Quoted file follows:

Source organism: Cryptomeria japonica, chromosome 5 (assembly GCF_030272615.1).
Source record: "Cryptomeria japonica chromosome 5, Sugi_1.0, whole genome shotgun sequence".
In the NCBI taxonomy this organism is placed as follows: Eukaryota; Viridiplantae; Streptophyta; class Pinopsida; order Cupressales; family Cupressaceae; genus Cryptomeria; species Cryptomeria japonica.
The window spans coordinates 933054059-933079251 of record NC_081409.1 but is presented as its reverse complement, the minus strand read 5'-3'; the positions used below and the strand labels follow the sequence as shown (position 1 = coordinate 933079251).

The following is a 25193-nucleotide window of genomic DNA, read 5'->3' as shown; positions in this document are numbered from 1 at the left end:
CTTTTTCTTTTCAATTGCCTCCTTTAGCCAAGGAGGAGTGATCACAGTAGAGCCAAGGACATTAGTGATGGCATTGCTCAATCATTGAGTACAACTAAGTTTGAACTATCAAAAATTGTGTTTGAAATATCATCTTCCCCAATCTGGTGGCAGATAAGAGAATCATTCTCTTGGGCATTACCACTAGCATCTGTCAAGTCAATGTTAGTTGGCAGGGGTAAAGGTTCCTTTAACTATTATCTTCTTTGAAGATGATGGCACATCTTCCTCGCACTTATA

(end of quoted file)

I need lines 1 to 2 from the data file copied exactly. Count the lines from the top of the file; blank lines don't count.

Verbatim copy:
Source organism: Cryptomeria japonica, chromosome 5 (assembly GCF_030272615.1).
Source record: "Cryptomeria japonica chromosome 5, Sugi_1.0, whole genome shotgun sequence".